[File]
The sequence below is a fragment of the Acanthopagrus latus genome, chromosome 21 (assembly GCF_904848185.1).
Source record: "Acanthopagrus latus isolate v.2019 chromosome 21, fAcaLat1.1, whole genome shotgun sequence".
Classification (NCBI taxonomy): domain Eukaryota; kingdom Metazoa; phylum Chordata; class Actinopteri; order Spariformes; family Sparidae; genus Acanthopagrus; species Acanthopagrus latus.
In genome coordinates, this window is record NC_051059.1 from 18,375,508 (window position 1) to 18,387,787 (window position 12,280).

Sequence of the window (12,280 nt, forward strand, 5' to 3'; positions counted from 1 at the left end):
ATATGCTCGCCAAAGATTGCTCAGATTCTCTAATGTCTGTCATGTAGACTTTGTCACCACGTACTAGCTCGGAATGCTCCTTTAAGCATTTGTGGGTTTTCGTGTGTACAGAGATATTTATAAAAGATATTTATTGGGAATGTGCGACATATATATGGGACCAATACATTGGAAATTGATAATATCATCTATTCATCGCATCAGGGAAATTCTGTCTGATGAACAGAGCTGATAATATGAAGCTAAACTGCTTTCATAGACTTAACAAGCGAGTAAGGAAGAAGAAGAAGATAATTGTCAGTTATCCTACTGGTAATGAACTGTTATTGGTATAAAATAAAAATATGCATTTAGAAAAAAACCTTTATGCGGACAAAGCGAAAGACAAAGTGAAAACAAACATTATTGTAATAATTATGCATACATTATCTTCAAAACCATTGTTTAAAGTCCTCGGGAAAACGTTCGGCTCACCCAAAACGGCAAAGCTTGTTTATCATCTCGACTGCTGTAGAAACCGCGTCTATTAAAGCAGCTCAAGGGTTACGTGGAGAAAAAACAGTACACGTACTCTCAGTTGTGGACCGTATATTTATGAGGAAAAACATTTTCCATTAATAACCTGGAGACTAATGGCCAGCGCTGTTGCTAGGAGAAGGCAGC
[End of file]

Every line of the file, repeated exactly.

The sequence below is a fragment of the Acanthopagrus latus genome, chromosome 21 (assembly GCF_904848185.1).
Source record: "Acanthopagrus latus isolate v.2019 chromosome 21, fAcaLat1.1, whole genome shotgun sequence".
Classification (NCBI taxonomy): domain Eukaryota; kingdom Metazoa; phylum Chordata; class Actinopteri; order Spariformes; family Sparidae; genus Acanthopagrus; species Acanthopagrus latus.
In genome coordinates, this window is record NC_051059.1 from 18,375,508 (window position 1) to 18,387,787 (window position 12,280).

Sequence of the window (12,280 nt, forward strand, 5' to 3'; positions counted from 1 at the left end):
ATATGCTCGCCAAAGATTGCTCAGATTCTCTAATGTCTGTCATGTAGACTTTGTCACCACGTACTAGCTCGGAATGCTCCTTTAAGCATTTGTGGGTTTTCGTGTGTACAGAGATATTTATAAAAGATATTTATTGGGAATGTGCGACATATATATGGGACCAATACATTGGAAATTGATAATATCATCTATTCATCGCATCAGGGAAATTCTGTCTGATGAACAGAGCTGATAATATGAAGCTAAACTGCTTTCATAGACTTAACAAGCGAGTAAGGAAGAAGAAGAAGATAATTGTCAGTTATCCTACTGGTAATGAACTGTTATTGGTATAAAATAAAAATATGCATTTAGAAAAAAACCTTTATGCGGACAAAGCGAAAGACAAAGTGAAAACAAACATTATTGTAATAATTATGCATACATTATCTTCAAAACCATTGTTTAAAGTCCTCGGGAAAACGTTCGGCTCACCCAAAACGGCAAAGCTTGTTTATCATCTCGACTGCTGTAGAAACCGCGTCTATTAAAGCAGCTCAAGGGTTACGTGGAGAAAAAACAGTACACGTACTCTCAGTTGTGGACCGTATATTTATGAGGAAAAACATTTTCCATTAATAACCTGGAGACTAATGGCCAGCGCTGTTGCTAGGAGAAGGCAGC